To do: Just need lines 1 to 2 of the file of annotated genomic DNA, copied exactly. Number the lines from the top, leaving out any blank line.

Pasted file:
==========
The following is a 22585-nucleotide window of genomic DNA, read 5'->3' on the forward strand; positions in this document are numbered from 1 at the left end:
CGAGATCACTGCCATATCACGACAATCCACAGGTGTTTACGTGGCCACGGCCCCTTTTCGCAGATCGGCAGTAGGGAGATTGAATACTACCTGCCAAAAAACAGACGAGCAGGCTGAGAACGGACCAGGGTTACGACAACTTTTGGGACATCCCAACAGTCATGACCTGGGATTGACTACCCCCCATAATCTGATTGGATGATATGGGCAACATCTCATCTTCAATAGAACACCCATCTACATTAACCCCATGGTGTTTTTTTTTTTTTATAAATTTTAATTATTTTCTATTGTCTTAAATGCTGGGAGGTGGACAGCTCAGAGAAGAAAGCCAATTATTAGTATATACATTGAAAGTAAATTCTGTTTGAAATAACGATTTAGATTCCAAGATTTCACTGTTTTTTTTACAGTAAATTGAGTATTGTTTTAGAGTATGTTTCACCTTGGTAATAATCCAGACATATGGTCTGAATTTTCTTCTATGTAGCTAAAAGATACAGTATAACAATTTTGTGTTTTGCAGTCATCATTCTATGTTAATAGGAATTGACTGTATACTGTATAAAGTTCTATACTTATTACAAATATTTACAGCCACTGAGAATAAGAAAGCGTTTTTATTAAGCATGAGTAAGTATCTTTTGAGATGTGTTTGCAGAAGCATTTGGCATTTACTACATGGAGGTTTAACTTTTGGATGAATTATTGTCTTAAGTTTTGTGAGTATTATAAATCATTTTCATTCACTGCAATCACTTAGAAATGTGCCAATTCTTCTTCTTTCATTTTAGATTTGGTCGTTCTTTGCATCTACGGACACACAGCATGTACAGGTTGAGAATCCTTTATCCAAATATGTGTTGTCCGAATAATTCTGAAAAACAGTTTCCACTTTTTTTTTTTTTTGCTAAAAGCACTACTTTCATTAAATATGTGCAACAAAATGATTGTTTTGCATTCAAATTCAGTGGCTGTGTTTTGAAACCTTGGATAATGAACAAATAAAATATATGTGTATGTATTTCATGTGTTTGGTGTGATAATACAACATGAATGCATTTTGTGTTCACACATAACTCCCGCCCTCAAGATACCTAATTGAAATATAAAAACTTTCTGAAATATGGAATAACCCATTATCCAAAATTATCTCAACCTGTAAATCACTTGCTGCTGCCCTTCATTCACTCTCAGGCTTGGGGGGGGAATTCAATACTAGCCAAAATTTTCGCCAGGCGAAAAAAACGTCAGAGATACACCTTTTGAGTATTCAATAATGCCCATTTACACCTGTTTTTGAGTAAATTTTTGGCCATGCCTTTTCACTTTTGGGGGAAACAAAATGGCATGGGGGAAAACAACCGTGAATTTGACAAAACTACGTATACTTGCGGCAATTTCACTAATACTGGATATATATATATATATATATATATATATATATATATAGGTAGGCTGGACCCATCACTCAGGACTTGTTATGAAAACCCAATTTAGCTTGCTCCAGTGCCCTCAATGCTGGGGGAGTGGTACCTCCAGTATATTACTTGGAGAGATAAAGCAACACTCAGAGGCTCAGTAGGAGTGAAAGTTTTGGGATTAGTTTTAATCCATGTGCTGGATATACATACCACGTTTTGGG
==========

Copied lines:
The following is a 22585-nucleotide window of genomic DNA, read 5'->3' on the forward strand; positions in this document are numbered from 1 at the left end:
CGAGATCACTGCCATATCACGACAATCCACAGGTGTTTACGTGGCCACGGCCCCTTTTCGCAGATCGGCAGTAGGGAGATTGAATACTACCTGCCAAAAAACAGACGAGCAGGCTGAGAACGGACCAGGGTTACGACAACTTTTGGGACATCCCAACAGTCATGACCTGGGATTGACTACCCCCCATAATCTGATTGGATGATATGGGCAACATCTCATCTTCAATAGAACACCCATCTACATTAACCCCATGGTGTTTTTTTTTTTTTATAAATTTTAATTATTTTCTATTGTCTTAAATGCTGGGAGGTGGACAGCTCAGAGAAGAAAGCCAATTATTAGTATATACATTGAAAGTAAATTCTGTTTGAAATAACGATTTAGATTCCAAGATTTCACTGTTTTTTTTACAGTAAATTGAGTATTGTTTTAGAGTATGTTTCACCTTGGTAATAATCCAGACATATGGTCTGAATTTTCTTCTATGTAGCTAAAAGATACAGTATAACAATTTTGTGTTTTGCAGTCATCATTCTATGTTAATAGGAATTGACTGTATACTGTATAAAGTTCTATACTTATTACAAATATTTACAGCCACTGAGAATAAGAAAGCGTTTTTATTAAGCATGAGTAAGTATCTTTTGAGATGTGTTTGCAGAAGCATTTGGCATTTACTACATGGAGGTTTAACTTTTGGATGAATTATTGTCTTAAGTTTTGTGAGTATTATAAATCATTTTCATTCACTGCAATCACTTAGAAATGTGCCAATTCTTCTTCTTTCATTTTAGATTTGGTCGTTCTTTGCATCTACGGACACACAGCATGTACAGGTTGAGAATCCTTTATCCAAATATGTGTTGTCCGAATAATTCTGAAAAACAGTTTCCACTTTTTTTTTTTTTTGCTAAAAGCACTACTTTCATTAAATATGTGCAACAAAATGATTGTTTTGCATTCAAATTCAGTGGCTGTGTTTTGAAACCTTGGATAATGAACAAATAAAATATATGTGTATGTATTTCATGTGTTTGGTGTGATAATACAACATGAATGCATTTTGTGTTCACACATAACTCCCGCCCTCAAGATACCTAATTGAAATATAAAAACTTTCTGAAATATGGAATAACCCATTATCCAAAATTATCTCAACCTGTAAATCACTTGCTGCTGCCCTTCATTCACTCTCAGGCTTGGGGGGGGAATTCAATACTAGCCAAAATTTTCGCCAGGCGAAAAAAACGTCAGAGATACACCTTTTGAGTATTCAATAATGCCCATTTACACCTGTTTTTGAGTAAATTTTTGGCCATGCCTTTTCACTTTTGGGGGAAACAAAATGGCATGGGGGAAAACAACCGTGAATTTGACAAAACTACGTATACTTGCGGCAATTTCACTAATACTGGATATATATATATATATATATATATATATATATATATAGGTAGGCTGGACCCATCACTCAGGACTTGTTATGAAAACCCAATTTAGCTTGCTCCAGTGCCCTCAATGCTGGGGGAGTGGTACCTCCAGTATATTACTTGGAGAGATAAAGCAACACTCAGAGGCTCAGTAGGAGTGAAAGTTTTGGGATTAGTTTTAATCCATGTGCTGGATATACATACCACGTTTTGGG